In previous posts, we have discussed our ongoing work on understanding the differences between child and adult motions to improve recognition of children’s motions. My paper, “Tailoring Motion Recognition Systems to Children’s Motions”, was accepted to the 2019 International Conference on Multimodal Interaction (ICMI) Doctoral Consortium! The doctoral consortium provides an opportunity for PhD students who are at the stage of proposing their dissertation to share their dissertation plans with outside researchers and receive feedback. The paper focuses on my ongoing work and future research plans for my doctoral dissertation. Here is the abstract:
Motion-based applications are becoming increasingly popular among children and require accurate motion recognition to ensure meaningful interactive experiences. However, motion recognizers are usually trained on adults’ motions. Children and adults differ in terms of their body proportions and stages of development of their neuromuscular systems, so children and adults will likely perform motions differently. Therefore, motion recognizers tailored to adults will likely perform poorly for children. My PhD thesis will focus on identifying features that characterize children’s and adults’ motions. This set of features will provide a model that can be used to understand children’s natural motion qualities and will serve as the first step in tailoring recognizers to children’s motions. This paper describes my past and ongoing work toward this end and outlines the next steps in my PhD work.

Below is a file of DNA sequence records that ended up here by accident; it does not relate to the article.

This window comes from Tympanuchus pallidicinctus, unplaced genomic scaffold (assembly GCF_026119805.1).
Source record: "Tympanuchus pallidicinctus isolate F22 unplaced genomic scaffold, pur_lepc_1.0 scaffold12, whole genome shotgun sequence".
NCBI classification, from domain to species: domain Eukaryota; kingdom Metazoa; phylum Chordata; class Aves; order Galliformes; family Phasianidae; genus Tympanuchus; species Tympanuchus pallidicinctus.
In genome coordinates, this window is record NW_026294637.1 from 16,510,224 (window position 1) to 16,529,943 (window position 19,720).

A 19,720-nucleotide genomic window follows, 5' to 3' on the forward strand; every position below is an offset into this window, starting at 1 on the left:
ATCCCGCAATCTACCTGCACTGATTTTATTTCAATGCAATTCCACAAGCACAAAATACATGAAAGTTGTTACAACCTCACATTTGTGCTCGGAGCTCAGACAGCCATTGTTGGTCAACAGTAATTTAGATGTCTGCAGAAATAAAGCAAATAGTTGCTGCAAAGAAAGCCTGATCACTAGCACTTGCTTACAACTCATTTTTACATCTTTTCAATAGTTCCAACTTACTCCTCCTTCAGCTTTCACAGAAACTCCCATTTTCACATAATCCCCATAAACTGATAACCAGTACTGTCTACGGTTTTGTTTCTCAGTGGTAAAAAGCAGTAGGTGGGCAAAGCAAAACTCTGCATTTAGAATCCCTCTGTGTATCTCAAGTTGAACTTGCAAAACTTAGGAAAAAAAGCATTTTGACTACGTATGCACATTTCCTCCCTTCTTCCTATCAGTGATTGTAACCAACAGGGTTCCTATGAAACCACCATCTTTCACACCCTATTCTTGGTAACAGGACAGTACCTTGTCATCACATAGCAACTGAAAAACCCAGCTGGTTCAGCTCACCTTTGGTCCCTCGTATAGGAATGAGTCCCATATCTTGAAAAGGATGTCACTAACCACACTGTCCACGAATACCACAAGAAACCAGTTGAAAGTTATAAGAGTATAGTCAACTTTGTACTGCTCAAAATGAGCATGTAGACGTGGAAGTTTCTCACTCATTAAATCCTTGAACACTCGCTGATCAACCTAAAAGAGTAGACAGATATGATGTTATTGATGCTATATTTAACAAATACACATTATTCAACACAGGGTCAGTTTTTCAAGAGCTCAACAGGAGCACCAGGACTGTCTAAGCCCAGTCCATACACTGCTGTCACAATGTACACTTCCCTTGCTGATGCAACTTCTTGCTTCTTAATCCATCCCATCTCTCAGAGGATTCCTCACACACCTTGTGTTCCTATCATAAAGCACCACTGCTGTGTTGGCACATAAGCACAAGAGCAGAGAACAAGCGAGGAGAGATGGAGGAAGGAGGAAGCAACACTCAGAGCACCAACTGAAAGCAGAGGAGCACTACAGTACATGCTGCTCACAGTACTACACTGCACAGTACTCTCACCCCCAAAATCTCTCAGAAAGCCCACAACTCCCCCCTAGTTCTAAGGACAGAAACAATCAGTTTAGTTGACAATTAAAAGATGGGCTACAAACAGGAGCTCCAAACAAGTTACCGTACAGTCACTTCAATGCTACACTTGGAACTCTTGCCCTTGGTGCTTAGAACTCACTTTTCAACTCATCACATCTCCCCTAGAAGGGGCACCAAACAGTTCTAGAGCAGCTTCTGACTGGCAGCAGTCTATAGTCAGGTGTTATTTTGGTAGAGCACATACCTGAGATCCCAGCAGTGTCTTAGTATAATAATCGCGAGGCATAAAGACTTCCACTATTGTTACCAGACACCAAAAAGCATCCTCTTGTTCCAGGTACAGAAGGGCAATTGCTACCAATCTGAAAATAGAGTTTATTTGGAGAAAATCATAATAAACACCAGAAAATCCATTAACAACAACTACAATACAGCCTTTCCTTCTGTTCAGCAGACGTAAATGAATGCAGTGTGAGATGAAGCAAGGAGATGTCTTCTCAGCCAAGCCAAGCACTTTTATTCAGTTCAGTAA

Interested readers can find the camera-ready version here. The ICMI 2019 conference will be held in Suzhou, China in October.
I am a fourth year PhD student at UF. My participation at the ICMI doctoral consortium will allow me to present my research ideas, receive feedback from researchers with varied experience and expertise in research, and network with peers and mentors, who can help with my development, both academically and professionally.